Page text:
The total profit for 2019 was €834,83 with a portfolio size of €3.667,53. Throughout 2019 I added 2 additional platforms to my portfolio. I will try to continue the additional diversification across platforms in 2020.

Financial Year (in Euro)20192018
Mintos
– Portfolio Size1229,96570,14
– Interest Earned109,0510,07
Envestio
– Portfolio Size1313673,72
– Interest Earned173,910
FastInvest
– Portfolio Size479,16422,5
– Interest Earned56,6614,34
Grupeer
– Portfolio Size416,90
– Interest Earned16,90
Swaper
– Portfolio Size75,8968,57
– Interest Earned7,321,66
BitOfProperty
– Portfolio Size152,420
– Interest Earned2,420
Total Portfolio Size3667,531734,93
Total Interest Earned834,8326,07

While I am aware that Envestio has turned out to be a scam (not yet proven by authorities), however, I included Envestio as this was what happened in 2019. In my (future) 2020 report, it will be excluded and counted as a loss. Sadly, I have lost over a third of my portfolio. Furthermore, it was the highest yielding platform in my portfolio.

P2P Lending Experience

The experience with P2P lending is so far great. The platforms Mintos, Grupeer, Swaper, BitOfProperty and FastInvest have all been great. However, Envestio has disappeared into nowhere. This means I have lost €1.313. Needless to say, I will not withdraw from the P2P lending investments. However, I will be looking thoroughly at the platforms forwardly when assessing platforms to invest with.

Through 2019 my interest return was 12,6% as previously stated. Each platform brings different returns and some are fluctuating more than others.

Mintos return 2019: 11,66%

Envestio return 2019: 17,71%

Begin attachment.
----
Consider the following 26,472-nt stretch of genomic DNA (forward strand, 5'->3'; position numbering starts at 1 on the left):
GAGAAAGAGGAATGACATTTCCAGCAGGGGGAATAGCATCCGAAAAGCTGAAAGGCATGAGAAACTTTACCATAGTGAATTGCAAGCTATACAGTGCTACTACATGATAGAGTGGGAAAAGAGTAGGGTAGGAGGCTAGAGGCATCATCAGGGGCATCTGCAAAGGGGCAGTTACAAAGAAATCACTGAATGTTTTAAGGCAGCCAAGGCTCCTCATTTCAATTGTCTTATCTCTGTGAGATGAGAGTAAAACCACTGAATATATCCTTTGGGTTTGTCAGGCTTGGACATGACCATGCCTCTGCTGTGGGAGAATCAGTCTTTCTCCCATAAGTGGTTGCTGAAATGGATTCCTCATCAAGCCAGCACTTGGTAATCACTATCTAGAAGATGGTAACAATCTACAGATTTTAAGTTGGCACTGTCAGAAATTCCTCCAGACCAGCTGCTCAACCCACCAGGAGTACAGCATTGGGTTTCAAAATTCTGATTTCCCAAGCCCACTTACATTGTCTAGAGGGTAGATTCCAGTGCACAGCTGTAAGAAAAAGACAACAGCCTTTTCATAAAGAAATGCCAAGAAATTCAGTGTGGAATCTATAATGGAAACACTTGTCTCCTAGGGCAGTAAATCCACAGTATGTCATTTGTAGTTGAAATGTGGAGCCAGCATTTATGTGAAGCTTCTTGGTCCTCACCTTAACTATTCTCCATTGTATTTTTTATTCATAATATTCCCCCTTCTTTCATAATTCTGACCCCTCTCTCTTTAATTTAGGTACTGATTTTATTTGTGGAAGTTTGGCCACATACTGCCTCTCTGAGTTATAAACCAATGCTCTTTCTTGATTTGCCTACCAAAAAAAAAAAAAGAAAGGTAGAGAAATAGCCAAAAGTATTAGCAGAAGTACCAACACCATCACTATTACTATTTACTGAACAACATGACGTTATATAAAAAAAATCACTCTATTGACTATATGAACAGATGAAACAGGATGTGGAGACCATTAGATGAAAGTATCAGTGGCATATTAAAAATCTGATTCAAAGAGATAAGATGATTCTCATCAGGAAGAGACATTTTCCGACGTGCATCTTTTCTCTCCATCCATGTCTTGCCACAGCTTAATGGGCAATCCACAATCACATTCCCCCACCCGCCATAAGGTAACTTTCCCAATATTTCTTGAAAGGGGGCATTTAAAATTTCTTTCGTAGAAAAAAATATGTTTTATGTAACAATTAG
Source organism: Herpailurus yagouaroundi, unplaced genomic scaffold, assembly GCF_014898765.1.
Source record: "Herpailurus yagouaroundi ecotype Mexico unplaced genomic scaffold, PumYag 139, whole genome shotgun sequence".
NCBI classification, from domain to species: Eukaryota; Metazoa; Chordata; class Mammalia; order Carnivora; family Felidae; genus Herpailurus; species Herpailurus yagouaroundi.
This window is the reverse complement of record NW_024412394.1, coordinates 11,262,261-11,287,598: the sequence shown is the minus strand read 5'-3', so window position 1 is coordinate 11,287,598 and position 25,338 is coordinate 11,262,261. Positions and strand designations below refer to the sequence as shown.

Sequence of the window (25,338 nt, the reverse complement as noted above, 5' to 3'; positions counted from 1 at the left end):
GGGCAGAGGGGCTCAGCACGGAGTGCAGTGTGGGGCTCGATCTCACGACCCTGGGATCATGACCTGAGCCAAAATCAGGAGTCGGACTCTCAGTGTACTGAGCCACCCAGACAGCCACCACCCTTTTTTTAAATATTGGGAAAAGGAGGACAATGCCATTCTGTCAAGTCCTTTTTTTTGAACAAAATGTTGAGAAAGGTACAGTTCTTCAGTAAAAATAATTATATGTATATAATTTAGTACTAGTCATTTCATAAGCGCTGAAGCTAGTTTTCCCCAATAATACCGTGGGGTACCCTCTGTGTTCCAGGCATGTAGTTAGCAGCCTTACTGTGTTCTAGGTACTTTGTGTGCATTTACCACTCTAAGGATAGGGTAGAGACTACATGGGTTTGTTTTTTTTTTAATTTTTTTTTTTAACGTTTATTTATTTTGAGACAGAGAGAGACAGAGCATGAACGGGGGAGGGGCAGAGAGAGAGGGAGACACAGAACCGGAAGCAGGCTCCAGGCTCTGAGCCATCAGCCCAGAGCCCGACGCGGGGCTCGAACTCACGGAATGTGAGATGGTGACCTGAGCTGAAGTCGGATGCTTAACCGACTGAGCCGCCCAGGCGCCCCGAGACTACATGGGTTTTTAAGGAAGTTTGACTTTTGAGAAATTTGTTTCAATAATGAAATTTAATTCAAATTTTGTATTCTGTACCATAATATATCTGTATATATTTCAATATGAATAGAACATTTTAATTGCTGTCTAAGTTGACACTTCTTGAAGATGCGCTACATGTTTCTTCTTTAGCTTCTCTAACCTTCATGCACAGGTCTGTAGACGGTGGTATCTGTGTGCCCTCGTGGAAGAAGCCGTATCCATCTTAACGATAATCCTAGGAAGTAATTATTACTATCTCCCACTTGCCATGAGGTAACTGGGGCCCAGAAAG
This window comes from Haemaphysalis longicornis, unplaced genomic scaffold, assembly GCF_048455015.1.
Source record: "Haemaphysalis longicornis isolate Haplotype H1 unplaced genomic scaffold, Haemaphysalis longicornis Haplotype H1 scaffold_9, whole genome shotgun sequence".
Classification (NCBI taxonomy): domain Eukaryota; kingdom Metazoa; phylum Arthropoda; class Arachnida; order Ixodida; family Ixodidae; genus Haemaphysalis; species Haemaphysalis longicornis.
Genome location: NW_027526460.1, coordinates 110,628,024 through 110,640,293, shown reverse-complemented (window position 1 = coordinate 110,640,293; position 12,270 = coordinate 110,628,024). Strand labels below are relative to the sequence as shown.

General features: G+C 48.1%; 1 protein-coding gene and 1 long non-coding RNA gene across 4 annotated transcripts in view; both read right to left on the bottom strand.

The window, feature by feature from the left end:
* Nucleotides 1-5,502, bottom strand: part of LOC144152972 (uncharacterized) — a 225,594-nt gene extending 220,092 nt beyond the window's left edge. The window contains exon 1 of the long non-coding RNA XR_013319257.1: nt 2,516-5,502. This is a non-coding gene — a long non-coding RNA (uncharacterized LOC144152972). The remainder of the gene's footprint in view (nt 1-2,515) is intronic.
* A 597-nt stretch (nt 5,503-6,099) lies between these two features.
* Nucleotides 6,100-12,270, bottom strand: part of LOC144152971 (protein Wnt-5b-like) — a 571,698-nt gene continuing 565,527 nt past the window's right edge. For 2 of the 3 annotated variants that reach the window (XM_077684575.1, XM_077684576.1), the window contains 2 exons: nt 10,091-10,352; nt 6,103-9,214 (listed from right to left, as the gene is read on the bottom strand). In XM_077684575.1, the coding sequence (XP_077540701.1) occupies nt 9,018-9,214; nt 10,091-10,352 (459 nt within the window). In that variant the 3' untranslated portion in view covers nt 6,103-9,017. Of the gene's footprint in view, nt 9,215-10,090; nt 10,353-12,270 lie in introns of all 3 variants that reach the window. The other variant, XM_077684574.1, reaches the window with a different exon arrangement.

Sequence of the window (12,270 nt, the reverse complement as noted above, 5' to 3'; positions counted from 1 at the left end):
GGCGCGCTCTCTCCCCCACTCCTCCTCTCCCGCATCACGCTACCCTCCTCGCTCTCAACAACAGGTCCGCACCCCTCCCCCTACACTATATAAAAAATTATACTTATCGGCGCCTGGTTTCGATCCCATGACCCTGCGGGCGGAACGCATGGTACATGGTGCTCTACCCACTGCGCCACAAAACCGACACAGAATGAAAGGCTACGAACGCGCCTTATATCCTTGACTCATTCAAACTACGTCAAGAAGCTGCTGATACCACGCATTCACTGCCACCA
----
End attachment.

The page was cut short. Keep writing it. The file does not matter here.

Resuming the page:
Grupeer return 2019: 12,52%

Fastinvest return 2019: 12,7%

Swaper return 2019: 10,19%

BitOfProperty return 2019: 4,81%

The average platform return is therefore 11,6%. This is not to be confused with the average interest return of 12,6%. The reason my average interest return is bigger than the average platform return is because of the weighting in the portfolio size of the platforms. E.g. Envestio had a portfolio size of €1313 with an average interest of 17,71% and BitOfProperty had a portfolio size of 152,42 with an average interest of 4,81%. The weighting is, therefore, heavier towards Envestio’s portfolio size, with the average interest return proportionally higher based on the portfolio sizes.

The monthly interest and XIRR have been fluctuating between €12-€40 and 9,2%-15,8%.

MonthP2P Lending InterestP2P Lending Portfolio ValueXIRR
Jan-1912,617239,2%
Feb-1922,5183914,3%
Mar-1920,18192911,7%
Apr-1922,87235113,8%
May-1930,11264714,1%
Jun-1929,81267711,1%
Jul-1933,96270915%
Aug-1936,69334615,8%
Sep-1940,43355011,0%
Oct-1937,81358811,7%
Nov-1940,42362811,1%
Dec-1939,58366811,9%

The rolling average interest is 12,6%.

The Biggest Benefits

  • Zero fees
  • High returns
  • Very passive investment
  • Easy diversification